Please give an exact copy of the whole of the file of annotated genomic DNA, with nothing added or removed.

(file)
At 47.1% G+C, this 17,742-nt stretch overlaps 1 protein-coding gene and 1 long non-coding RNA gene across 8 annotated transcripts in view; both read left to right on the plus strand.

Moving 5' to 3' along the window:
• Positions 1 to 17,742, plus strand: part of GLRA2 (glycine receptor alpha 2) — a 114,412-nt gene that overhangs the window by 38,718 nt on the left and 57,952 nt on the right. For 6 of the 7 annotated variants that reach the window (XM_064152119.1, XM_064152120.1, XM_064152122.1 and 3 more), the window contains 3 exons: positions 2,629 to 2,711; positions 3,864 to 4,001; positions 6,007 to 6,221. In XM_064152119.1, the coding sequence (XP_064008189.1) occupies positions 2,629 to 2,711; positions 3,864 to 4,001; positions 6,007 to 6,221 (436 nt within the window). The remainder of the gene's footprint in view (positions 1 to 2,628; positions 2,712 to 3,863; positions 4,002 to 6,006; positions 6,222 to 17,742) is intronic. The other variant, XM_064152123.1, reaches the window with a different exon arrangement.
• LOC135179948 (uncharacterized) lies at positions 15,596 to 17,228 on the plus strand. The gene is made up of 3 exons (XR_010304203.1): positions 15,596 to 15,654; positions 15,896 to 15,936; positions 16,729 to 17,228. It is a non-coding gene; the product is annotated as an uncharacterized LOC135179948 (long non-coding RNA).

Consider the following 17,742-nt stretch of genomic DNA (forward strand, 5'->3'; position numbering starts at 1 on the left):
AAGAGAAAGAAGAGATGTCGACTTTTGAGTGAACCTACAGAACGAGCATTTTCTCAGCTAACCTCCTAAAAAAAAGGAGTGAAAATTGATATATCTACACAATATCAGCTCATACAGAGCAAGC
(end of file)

At 47.1% G+C, this 17,742-nt stretch overlaps 1 protein-coding gene and 1 long non-coding RNA gene across 8 annotated transcripts in view; both read left to right on the plus strand.

Moving 5' to 3' along the window:
• Positions 1 to 17,742, plus strand: part of GLRA2 (glycine receptor alpha 2) — a 114,412-nt gene that overhangs the window by 38,718 nt on the left and 57,952 nt on the right. For 6 of the 7 annotated variants that reach the window (XM_064152119.1, XM_064152120.1, XM_064152122.1 and 3 more), the window contains 3 exons: positions 2,629 to 2,711; positions 3,864 to 4,001; positions 6,007 to 6,221. In XM_064152119.1, the coding sequence (XP_064008189.1) occupies positions 2,629 to 2,711; positions 3,864 to 4,001; positions 6,007 to 6,221 (436 nt within the window). The remainder of the gene's footprint in view (positions 1 to 2,628; positions 2,712 to 3,863; positions 4,002 to 6,006; positions 6,222 to 17,742) is intronic. The other variant, XM_064152123.1, reaches the window with a different exon arrangement.
• LOC135179948 (uncharacterized) lies at positions 15,596 to 17,228 on the plus strand. The gene is made up of 3 exons (XR_010304203.1): positions 15,596 to 15,654; positions 15,896 to 15,936; positions 16,729 to 17,228. It is a non-coding gene; the product is annotated as an uncharacterized LOC135179948 (long non-coding RNA).

Consider the following 17,742-nt stretch of genomic DNA (forward strand, 5'->3'; position numbering starts at 1 on the left):
AAGAGAAAGAAGAGATGTCGACTTTTGAGTGAACCTACAGAACGAGCATTTTCTCAGCTAACCTCCTAAAAAAAAGGAGTGAAAATTGATATATCTACACAATATCAGCTCATACAGAGCAAGC